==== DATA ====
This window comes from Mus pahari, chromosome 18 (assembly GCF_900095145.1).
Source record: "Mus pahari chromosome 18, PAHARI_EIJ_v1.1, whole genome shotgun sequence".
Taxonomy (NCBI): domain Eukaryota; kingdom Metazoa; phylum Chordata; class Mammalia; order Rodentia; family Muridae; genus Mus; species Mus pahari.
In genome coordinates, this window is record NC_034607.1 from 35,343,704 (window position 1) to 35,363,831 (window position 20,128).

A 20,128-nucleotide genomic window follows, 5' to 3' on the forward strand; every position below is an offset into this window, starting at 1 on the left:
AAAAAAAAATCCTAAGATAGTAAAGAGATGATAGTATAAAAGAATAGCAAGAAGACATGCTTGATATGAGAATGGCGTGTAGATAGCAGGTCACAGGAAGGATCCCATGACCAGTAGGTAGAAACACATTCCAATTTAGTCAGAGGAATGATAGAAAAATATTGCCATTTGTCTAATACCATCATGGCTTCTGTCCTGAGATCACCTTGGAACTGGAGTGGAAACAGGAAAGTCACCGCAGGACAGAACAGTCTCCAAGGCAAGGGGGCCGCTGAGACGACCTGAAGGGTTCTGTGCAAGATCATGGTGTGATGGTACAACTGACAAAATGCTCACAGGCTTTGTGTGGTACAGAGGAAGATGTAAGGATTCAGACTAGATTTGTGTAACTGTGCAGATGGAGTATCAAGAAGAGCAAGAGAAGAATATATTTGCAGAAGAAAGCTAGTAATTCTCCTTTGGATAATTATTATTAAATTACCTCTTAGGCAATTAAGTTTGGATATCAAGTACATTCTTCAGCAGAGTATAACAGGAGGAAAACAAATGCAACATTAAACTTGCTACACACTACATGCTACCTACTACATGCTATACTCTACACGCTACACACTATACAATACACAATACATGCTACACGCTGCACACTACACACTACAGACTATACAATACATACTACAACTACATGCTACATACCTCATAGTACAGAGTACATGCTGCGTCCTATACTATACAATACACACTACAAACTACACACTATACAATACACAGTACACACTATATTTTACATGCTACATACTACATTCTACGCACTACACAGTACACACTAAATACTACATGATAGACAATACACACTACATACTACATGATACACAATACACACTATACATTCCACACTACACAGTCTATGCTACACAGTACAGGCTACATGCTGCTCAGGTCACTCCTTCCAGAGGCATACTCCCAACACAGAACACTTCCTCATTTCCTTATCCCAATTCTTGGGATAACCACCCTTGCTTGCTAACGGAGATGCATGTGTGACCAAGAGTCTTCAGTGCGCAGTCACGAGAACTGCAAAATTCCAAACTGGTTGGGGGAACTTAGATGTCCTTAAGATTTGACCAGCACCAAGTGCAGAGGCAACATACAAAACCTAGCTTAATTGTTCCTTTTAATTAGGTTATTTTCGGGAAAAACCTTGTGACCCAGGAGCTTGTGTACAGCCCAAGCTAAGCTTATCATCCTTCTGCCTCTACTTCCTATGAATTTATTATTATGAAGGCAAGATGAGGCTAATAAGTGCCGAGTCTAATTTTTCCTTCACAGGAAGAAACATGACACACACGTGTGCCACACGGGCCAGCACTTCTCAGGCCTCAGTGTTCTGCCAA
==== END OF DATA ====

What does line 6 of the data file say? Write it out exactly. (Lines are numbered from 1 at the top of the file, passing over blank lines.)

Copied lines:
AAAAAAAAATCCTAAGATAGTAAAGAGATGATAGTATAAAAGAATAGCAAGAAGACATGCTTGATATGAGAATGGCGTGTAGATAGCAGGTCACAGGAAGGATCCCATGACCAGTAGGTAGAAACACATTCCAATTTAGTCAGAGGAATGATAGAAAAATATTGCCATTTGTCTAATACCATCATGGCTTCTGTCCTGAGATCACCTTGGAACTGGAGTGGAAACAGGAAAGTCACCGCAGGACAGAACAGTCTCCAAGGCAAGGGGGCCGCTGAGACGACCTGAAGGGTTCTGTGCAAGATCATGGTGTGATGGTACAACTGACAAAATGCTCACAGGCTTTGTGTGGTACAGAGGAAGATGTAAGGATTCAGACTAGATTTGTGTAACTGTGCAGATGGAGTATCAAGAAGAGCAAGAGAAGAATATATTTGCAGAAGAAAGCTAGTAATTCTCCTTTGGATAATTATTATTAAATTACCTCTTAGGCAATTAAGTTTGGATATCAAGTACATTCTTCAGCAGAGTATAACAGGAGGAAAACAAATGCAACATTAAACTTGCTACACACTACATGCTACCTACTACATGCTATACTCTACACGCTACACACTATACAATACACAATACATGCTACACGCTGCACACTACACACTACAGACTATACAATACATACTACAACTACATGCTACATACCTCATAGTACAGAGTACATGCTGCGTCCTATACTATACAATACACACTACAAACTACACACTATACAATACACAGTACACACTATATTTTACATGCTACATACTACATTCTACGCACTACACAGTACACACTAAATACTACATGATAGACAATACACACTACATACTACATGATACACAATACACACTATACATTCCACACTACACAGTCTATGCTACACAGTACAGGCTACATGCTGCTCAGGTCACTCCTTCCAGAGGCATACTCCCAACACAGAACACTTCCTCATTTCCTTATCCCAATTCTTGGGATAACCACCCTTGCTTGCTAACGGAGATGCATGTGTGACCAAGAGTCTTCAGTGCGCAGTCACGAGAACTGCAAAATTCCAAACTGGTTGGGGGAACTTAGATGTCCTTAAGATTTGACCAGCACCAAGTGCAGAGGCAACATACAAAACCTAGCTTAATTGTTCCTTTTAATTAGGTTATTTTCGGGAAAAACCTTGTGACCCAGGAGCTTGTGTACAGCCCAAGCTAAGCTTATCATCCTTCTGCCTCTACTTCCTATGAATTTATTATTATGAAGGCAAGATGAGGCTAATAAGTGCCGAGTCTAATTTTTCCTTCACAGGAAGAAACATGACACACACGTGTGCCACACGGGCCAGCACTTCTCAGGCCTCAGTGTTCTGCCAA